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Why do we kiss under the mistletoe?

We delve into the festive traditions and mythology surrounding mistletoe.

Mistletoe, or Viscum album, is a curious plant. It is a ‘hemi-parasite’, meaning it grows on a host tree, from which it takes water and support. Don’t worry though, it causes very little, if any, damage to its host. In fact, it has real value to wildlife - six species of insect are specialist mistletoe feeders, including the rare mistletoe marble moth Celypha woodiana and mistletoe weevil Ixapion variegatum. 

It was often seen as a mystical plant because it seemed to appear from nowhere, with no roots, and stayed evergreen when its host tree dropped its leaves in winter. We now know that its seeds are germinated to its host tree by passing birds and its roots are entwined with its host tree. But this small plant must have seemed magical to people long ago.

The earliest account of mistletoe is from the Roman author and naturalist Pliny the Elder. Writing in his Natural Histories in the first century AD, he described how Druids thought mistletoe taken from oak trees was sacred. Many modern Pagans still use mistletoe today.

However, mistletoe is seldom found on oaks. It is more likely to grow on trees such as apple, hawthorn, poplar, lime or conifers.

It is a festive tradition to hang up mistletoe around Christmas and New Year and plant a kiss on anyone you find yourself standing next to while beneath it. But why do we do this?

It is said the roots of this tradition stem from Norse mythology. According to legend, the Norse goddess of love and fertility, Frigg, made all living things promise not to harm her son Baldr because she wanted to protect him. However, she overlooked the mistletoe plant because it was so small. Baldr was then killed by an enemy using an arrow made from mistletoe. In some versions, Frigg’s tears land on the mistletoe and turn its berries to white which brings Baldr back from the dead. In gratitude, Frigg reverses the mistletoe’s bad reputation and kisses anyone who walks underneath it as a sign of gratitude.

It wasn’t until Victorian times that this tradition seems to become popular. It is said that a berry would be plucked for each kiss until all the berries were gone.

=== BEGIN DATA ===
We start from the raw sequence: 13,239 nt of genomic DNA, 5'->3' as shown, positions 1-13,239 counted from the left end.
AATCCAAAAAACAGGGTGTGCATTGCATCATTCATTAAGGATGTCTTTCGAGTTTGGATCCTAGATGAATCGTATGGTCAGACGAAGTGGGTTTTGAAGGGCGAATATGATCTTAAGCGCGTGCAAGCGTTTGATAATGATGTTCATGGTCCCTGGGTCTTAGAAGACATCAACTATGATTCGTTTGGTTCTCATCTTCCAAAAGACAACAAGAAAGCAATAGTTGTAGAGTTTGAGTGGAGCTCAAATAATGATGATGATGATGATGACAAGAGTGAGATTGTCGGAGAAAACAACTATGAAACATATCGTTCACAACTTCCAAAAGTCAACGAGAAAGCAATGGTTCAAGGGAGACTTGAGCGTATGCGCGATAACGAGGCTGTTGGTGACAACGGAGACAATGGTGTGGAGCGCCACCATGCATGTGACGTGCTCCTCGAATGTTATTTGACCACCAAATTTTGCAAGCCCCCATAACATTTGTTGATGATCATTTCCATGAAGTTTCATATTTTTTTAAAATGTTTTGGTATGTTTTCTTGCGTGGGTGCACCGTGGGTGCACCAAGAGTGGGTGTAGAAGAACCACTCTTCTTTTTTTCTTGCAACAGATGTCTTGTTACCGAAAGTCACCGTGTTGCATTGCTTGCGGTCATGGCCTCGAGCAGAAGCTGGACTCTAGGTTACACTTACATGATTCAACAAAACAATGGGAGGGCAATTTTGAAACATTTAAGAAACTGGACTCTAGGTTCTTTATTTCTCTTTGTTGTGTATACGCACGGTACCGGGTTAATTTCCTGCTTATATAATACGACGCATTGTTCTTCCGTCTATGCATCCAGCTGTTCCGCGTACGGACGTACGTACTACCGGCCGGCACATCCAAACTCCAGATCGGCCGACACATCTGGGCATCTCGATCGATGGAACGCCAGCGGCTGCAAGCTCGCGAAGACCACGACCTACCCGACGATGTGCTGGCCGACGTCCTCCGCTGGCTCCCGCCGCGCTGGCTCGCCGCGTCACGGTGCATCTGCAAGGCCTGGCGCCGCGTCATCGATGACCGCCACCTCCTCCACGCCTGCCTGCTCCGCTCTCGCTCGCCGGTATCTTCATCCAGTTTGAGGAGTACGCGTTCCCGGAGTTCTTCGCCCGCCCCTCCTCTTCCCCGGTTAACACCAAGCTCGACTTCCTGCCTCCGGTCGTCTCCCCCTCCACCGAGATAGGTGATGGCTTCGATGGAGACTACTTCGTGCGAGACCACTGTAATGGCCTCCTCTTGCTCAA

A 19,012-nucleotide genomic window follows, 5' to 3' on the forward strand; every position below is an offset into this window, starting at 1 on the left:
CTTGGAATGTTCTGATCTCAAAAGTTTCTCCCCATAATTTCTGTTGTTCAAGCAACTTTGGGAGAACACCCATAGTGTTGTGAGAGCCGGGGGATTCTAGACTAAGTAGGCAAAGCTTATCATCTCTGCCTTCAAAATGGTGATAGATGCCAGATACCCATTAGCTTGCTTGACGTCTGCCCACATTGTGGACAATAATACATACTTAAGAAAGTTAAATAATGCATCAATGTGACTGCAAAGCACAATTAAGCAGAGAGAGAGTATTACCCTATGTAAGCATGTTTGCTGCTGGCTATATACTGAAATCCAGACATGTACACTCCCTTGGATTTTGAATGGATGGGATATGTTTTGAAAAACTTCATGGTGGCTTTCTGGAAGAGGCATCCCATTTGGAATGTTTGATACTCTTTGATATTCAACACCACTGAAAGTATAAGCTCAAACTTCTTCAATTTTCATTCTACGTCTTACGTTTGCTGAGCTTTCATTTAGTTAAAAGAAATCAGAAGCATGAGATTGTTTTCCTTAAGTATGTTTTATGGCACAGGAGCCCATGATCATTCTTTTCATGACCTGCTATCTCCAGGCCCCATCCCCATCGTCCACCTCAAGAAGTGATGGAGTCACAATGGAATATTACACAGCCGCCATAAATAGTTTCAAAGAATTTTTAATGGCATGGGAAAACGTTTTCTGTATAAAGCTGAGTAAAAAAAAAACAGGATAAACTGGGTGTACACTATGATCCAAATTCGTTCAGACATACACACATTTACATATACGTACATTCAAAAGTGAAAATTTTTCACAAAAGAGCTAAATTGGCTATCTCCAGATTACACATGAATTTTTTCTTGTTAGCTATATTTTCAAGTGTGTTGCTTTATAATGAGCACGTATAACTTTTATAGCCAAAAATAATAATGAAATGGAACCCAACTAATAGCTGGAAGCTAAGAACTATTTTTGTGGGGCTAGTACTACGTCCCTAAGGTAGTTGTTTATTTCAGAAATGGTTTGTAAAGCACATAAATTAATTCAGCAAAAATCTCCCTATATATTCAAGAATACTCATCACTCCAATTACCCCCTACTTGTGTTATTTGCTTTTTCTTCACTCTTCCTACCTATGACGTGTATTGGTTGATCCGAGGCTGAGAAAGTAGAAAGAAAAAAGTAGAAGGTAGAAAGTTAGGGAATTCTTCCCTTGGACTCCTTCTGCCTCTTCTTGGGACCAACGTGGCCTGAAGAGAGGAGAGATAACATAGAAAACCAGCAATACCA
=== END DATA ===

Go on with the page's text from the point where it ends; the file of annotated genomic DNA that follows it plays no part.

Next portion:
• Why do we kiss under the mistletoe?, A hanging bough of mistletoe ,  creativecommons, Loadmaster (David R. Tribble).
    A hanging bough of mistletoe ,  creativecommons, Loadmaster (David R. Tribble).

Five tonnes of mistletoe are sold in the UK every year, most of which are imported from France. Much of the wild mistletoe in the UK grows in the west Midlands around the English/Welsh border. It is not very common in London but we do have some here at the Horniman, in our Gardens. Our boughs are high up in a tree on Meadow Field and our Gardeners are looking into growing them lower down on the trees so they are more visible.

Visit the Gardens and see what other plants you can spot.

Secrets from Olympus

Ancient Greece is perhaps one of the most famous periods of human history. The gods and goddesses of mythology are passed on to us through story telling, museums and some frankly awful (and some amazing) films.

With our Secret Late event this week it got me thinking about how much we actually know about these gods, and what secrets they had. Not everything is well documented and known, in fact some of those devious gods seem to have had a few secrets of their own...

Aphrodite

Aphrodite, the foam born Goddess of Love, is one of the oldest gods from the Greek pantheon. She is married to the god Hephaestus, but they didn't exactly have the most stable of marriages.

Aphrodite with her son, the winged Eros

In fact, Aphrodite kept many secrets from her husband and had affairs with other gods such as: Poseidon, god of the sea, Dionysos, the god of wine and Nerites a sea god who she turned into a clam when he refused to leave the sea for her.

Her long relationship with Aries, the War God, was her most famous clandenstine affair, and is even mentioned in Homer's Odyssey. Despite all her cunning, she wasn't the best at keeping secrets and inevitably her husband would find out.


Demeter and the Eleusinian Mysteries

Demeter is a personal favourite of mine, she is the mother of Persephone who was kidnapped by the god of the underworld but is eventually returned after sixth months. Demeter's changing mood at having her daughter with her were believed to influence the seasonal change.

Teracottas like this may depict the goddess Demeter

The Eleusinian mysteries were a cult honouring Demeter, but the activities were a secret and never written down. Only initiates to the cult knew what was hidden within the kiste (a sacred chest) and kalathos (basket), I'm guessing something shiny.


Mithras

Ok not Ancient Greek (originally a Persian deity renamed Mithras in Greek), but the cult of Mithras is perhaps one of the most famous secrets from the Ancient World.


This replica Greek cup represents a bull, a popular motif with the Greek god Zeus and the illusive Mithras.

Like the Eleusinian Mysteries this was Mystery Religion, meaning only the initiates knew what happened inside the temples. Mithras was popular with the Roman military, although he is a far older god, and often features Tauroctony, which means a bull slaying scene. No one really knows what this scene might mean, the bull is probably a sacrifice, perhaps he represents the Greek god Zeus and marks the end of the old rule and a celebration of the new Roman Empire, or perhaps it links to a Zoroastrian myth with a similar story?